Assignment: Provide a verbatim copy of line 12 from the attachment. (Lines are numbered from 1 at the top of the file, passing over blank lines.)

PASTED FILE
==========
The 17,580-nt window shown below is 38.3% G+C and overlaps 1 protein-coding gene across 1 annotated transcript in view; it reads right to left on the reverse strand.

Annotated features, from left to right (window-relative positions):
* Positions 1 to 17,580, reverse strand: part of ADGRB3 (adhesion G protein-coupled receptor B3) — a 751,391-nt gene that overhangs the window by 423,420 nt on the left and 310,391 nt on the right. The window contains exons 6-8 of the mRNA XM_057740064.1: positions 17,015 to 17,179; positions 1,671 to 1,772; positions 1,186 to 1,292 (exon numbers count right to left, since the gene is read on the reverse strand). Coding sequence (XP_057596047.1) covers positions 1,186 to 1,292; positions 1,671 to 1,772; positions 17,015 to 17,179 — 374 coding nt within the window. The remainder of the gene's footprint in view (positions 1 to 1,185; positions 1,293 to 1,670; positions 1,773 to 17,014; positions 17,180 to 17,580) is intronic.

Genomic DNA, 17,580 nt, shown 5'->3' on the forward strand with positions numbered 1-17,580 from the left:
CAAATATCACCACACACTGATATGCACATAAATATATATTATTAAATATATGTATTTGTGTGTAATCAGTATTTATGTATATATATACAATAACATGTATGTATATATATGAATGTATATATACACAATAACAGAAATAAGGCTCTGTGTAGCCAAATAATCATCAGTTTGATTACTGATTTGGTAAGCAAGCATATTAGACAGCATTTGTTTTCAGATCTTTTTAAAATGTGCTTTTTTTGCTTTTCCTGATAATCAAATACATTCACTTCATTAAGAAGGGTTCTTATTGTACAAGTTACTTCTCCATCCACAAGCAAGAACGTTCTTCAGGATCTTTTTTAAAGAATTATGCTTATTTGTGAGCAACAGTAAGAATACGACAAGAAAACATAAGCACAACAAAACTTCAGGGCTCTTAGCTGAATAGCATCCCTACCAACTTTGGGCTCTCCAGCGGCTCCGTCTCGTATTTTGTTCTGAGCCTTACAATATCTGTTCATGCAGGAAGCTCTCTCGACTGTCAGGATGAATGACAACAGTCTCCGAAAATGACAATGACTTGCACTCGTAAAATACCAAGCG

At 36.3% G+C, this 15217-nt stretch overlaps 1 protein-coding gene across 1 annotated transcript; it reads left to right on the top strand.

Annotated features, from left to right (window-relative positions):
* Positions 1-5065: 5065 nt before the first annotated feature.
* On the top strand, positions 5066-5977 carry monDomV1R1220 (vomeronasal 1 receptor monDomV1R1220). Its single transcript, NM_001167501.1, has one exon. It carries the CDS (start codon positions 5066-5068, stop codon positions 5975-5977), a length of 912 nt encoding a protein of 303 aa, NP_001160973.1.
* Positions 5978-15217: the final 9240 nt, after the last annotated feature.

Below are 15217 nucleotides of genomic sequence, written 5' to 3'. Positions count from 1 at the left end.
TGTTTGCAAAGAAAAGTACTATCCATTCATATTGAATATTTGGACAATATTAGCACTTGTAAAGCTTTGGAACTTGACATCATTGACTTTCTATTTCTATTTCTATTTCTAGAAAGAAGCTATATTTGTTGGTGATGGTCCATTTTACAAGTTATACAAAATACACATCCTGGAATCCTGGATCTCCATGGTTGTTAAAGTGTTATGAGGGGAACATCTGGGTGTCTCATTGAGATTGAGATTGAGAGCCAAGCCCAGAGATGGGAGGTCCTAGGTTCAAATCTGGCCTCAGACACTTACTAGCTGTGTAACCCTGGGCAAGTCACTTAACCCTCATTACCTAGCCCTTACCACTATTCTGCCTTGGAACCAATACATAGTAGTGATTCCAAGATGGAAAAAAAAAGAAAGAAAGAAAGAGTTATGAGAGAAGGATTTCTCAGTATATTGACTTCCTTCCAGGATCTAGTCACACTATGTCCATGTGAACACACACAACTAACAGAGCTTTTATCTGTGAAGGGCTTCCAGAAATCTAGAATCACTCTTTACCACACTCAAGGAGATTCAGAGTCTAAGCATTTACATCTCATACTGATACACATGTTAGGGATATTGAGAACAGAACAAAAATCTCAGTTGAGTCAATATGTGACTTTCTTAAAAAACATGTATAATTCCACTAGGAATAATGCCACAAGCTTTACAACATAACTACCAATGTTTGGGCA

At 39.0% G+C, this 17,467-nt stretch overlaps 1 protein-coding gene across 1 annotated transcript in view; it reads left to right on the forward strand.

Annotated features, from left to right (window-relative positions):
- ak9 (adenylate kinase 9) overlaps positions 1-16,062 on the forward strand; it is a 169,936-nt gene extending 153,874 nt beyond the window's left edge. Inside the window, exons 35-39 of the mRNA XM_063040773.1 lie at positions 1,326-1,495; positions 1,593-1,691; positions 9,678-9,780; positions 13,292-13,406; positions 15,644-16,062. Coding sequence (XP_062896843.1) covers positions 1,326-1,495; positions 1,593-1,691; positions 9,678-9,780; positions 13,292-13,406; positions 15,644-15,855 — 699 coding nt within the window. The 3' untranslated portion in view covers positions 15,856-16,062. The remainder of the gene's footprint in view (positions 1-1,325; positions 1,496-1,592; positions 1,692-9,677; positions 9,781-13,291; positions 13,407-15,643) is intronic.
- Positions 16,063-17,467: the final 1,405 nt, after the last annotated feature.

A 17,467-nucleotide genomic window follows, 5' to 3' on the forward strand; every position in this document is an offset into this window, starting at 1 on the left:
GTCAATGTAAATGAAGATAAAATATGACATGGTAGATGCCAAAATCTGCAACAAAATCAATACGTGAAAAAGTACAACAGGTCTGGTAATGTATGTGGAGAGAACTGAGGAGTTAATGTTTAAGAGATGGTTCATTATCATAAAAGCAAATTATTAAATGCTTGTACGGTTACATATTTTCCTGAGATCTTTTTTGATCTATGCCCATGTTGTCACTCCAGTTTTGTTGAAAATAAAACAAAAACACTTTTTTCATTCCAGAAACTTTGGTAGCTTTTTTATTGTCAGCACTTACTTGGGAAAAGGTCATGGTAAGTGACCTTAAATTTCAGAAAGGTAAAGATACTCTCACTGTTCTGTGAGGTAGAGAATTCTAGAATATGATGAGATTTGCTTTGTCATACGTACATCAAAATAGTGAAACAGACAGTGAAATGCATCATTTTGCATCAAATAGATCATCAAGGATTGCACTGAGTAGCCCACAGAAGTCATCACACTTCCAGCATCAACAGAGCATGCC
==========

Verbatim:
TGTTTGCAAAGAAAAGTACTATCCATTCATATTGAATATTTGGACAATATTAGCACTTGTAAAGCTTTGGAACTTGACATCATTGACTTTCTATTTCTATTTCTATTTCTAGAAAGAAGCTATATTTGTTGGTGATGGTCCATTTTACAAGTTATACAAAATACACATCCTGGAATCCTGGATCTCCATGGTTGTTAAAGTGTTATGAGGGGAACATCTGGGTGTCTCATTGAGATTGAGATTGAGAGCCAAGCCCAGAGATGGGAGGTCCTAGGTTCAAATCTGGCCTCAGACACTTACTAGCTGTGTAACCCTGGGCAAGTCACTTAACCCTCATTACCTAGCCCTTACCACTATTCTGCCTTGGAACCAATACATAGTAGTGATTCCAAGATGGAAAAAAAAAGAAAGAAAGAAAGAGTTATGAGAGAAGGATTTCTCAGTATATTGACTTCCTTCCAGGATCTAGTCACACTATGTCCATGTGAACACACACAACTAACAGAGCTTTTATCTGTGAAGGGCTTCCAGAAATCTAGAATCACTCTTTACCACACTCAAGGAGATTCAGAGTCTAAGCATTTACATCTCATACTGATACACATGTTAGGGATATTGAGAACAGAACAAAAATCTCAGTTGAGTCAATATGTGACTTTCTTAAAAAACATGTATAATTCCACTAGGAATAATGCCACAAGCTTTACAACATAACTACCAATGTTTGGGCA